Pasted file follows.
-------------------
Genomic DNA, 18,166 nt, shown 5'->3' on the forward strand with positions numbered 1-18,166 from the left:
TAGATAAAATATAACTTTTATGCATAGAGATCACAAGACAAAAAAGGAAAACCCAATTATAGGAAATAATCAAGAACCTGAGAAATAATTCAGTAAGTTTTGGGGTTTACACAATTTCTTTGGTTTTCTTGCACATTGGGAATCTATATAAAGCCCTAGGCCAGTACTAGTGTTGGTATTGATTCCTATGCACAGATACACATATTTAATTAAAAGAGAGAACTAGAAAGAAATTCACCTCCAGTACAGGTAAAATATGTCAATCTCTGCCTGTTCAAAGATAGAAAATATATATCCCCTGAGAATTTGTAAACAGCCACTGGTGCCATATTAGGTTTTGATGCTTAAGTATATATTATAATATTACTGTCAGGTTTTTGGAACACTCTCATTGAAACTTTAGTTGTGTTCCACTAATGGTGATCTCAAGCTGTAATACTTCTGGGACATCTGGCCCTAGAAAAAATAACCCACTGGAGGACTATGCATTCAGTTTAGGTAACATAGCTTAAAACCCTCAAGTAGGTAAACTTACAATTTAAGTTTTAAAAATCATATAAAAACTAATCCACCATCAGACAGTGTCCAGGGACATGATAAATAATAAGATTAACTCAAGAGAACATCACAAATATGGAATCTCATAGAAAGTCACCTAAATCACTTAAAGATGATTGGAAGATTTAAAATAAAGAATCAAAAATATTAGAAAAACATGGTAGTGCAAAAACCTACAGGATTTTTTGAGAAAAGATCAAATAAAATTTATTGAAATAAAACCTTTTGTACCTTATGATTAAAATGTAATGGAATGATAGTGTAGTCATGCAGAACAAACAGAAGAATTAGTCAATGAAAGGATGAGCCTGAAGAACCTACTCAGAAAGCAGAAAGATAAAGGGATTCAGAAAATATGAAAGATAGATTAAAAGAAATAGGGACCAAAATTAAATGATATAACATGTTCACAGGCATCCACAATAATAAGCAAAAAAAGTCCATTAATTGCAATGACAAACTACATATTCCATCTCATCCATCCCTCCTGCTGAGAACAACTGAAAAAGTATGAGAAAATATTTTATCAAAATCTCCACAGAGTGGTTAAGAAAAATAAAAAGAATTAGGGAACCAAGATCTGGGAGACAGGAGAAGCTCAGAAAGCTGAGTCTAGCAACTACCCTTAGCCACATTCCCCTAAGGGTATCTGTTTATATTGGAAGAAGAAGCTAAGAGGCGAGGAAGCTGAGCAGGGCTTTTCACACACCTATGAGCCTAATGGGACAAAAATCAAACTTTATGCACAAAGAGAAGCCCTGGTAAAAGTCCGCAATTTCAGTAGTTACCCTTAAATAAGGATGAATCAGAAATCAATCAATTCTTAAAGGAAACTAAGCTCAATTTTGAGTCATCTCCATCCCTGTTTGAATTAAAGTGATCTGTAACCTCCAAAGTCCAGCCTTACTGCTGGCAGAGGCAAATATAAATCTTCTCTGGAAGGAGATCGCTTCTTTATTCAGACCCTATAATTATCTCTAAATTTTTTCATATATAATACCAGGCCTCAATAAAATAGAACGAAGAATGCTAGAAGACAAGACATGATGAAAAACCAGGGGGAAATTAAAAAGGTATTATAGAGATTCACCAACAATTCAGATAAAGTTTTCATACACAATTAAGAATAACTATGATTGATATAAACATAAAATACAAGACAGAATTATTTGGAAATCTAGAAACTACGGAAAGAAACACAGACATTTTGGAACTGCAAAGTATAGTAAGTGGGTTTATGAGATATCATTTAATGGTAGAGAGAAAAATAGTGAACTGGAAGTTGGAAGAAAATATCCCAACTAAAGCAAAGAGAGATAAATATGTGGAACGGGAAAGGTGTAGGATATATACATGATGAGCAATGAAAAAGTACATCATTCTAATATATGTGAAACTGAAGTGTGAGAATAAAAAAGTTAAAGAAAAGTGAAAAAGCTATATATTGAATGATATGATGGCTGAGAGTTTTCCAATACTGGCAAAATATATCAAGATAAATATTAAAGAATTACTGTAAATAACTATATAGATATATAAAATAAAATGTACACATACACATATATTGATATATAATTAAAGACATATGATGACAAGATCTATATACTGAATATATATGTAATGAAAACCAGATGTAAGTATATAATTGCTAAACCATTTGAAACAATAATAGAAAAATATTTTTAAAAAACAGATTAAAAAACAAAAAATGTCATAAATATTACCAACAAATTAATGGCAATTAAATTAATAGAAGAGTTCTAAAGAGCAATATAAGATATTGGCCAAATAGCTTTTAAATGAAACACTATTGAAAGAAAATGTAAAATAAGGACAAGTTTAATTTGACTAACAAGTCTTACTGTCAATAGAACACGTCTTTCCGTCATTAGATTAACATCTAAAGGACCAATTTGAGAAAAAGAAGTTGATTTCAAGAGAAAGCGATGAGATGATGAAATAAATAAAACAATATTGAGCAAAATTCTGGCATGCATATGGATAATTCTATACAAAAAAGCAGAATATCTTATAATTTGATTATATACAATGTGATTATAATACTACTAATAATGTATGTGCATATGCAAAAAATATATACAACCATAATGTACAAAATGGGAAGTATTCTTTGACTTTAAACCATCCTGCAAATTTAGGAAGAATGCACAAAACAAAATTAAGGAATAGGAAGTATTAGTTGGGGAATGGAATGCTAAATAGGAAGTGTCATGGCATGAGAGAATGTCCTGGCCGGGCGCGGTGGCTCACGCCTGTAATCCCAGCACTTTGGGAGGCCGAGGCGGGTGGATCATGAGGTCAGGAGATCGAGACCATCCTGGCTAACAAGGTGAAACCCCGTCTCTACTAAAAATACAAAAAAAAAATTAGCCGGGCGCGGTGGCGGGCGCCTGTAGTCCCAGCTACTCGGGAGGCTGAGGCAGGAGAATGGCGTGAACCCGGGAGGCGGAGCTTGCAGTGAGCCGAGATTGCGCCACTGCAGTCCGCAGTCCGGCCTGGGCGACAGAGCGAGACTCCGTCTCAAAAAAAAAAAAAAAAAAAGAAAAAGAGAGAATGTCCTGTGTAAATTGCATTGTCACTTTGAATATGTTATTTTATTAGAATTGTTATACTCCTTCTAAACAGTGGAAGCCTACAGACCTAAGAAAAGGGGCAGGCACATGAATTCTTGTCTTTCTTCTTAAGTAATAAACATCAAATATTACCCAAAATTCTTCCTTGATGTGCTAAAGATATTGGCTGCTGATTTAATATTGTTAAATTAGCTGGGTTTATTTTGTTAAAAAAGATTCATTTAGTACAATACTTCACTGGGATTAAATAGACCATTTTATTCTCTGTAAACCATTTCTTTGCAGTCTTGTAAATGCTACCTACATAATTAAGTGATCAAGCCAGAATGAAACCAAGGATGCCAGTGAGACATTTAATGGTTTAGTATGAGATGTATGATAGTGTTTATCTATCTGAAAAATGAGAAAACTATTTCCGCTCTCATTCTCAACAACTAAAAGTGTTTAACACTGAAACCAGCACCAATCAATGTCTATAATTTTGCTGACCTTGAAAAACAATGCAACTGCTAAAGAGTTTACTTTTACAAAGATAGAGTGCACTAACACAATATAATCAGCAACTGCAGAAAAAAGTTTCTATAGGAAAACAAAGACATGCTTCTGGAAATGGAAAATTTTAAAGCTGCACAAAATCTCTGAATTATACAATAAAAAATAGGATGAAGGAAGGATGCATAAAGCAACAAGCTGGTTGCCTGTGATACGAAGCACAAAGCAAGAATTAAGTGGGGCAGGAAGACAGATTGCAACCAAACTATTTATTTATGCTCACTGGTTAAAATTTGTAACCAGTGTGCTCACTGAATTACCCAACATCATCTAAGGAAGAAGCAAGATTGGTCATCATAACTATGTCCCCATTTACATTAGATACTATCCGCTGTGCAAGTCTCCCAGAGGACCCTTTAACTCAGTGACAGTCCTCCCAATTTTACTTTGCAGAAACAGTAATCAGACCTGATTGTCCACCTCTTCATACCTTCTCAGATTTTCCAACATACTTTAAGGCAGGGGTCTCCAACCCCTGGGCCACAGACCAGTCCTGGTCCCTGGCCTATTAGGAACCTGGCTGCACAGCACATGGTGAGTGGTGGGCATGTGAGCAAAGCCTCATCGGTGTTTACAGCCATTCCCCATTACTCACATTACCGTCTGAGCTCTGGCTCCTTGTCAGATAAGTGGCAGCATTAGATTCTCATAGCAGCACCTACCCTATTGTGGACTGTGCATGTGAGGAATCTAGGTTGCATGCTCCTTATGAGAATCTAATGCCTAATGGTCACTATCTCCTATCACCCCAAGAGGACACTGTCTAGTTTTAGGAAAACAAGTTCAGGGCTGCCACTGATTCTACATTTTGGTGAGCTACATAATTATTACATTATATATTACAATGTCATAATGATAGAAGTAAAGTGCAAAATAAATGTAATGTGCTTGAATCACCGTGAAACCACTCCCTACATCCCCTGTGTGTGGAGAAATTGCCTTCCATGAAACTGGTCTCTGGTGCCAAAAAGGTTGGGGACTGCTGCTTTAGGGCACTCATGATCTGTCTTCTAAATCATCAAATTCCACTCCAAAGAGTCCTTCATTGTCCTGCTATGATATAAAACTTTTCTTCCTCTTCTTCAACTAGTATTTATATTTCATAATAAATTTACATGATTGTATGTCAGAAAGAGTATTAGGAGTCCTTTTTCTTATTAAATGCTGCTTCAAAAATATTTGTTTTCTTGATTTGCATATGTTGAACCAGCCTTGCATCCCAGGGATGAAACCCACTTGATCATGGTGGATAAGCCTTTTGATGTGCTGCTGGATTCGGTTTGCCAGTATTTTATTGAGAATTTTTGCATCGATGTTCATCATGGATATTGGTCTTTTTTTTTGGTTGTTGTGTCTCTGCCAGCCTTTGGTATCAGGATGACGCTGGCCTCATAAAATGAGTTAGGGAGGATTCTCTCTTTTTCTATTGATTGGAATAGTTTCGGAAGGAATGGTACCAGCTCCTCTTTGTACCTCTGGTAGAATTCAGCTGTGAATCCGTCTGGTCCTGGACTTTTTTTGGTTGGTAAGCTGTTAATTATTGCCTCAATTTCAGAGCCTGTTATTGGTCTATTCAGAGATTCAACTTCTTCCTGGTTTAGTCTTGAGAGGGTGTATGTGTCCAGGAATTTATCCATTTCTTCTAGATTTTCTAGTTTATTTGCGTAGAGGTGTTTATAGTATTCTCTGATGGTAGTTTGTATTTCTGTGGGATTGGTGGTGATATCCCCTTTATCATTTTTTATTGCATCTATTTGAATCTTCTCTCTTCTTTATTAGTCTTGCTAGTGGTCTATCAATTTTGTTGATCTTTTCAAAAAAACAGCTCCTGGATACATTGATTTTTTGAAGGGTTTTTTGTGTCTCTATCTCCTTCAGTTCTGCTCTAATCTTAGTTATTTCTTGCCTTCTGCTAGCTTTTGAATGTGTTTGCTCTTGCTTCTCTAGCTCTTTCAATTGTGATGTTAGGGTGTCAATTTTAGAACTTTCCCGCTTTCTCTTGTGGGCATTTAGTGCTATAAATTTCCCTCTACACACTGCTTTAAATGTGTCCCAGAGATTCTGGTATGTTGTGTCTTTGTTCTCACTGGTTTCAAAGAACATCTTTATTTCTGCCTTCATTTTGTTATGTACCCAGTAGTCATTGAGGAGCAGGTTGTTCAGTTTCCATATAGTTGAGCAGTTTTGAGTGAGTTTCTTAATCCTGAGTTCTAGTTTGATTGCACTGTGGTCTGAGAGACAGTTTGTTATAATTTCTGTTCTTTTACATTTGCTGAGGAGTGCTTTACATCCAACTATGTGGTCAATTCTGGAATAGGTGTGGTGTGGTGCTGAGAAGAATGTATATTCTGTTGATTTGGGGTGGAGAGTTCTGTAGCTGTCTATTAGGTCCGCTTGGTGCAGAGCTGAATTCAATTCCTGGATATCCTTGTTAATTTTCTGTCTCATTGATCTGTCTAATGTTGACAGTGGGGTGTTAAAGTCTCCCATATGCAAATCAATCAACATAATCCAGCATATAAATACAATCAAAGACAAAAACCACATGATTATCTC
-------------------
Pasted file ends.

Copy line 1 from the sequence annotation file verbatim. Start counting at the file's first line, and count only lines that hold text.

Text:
Genomic DNA, 18,166 nt, shown 5'->3' on the forward strand with positions numbered 1-18,166 from the left: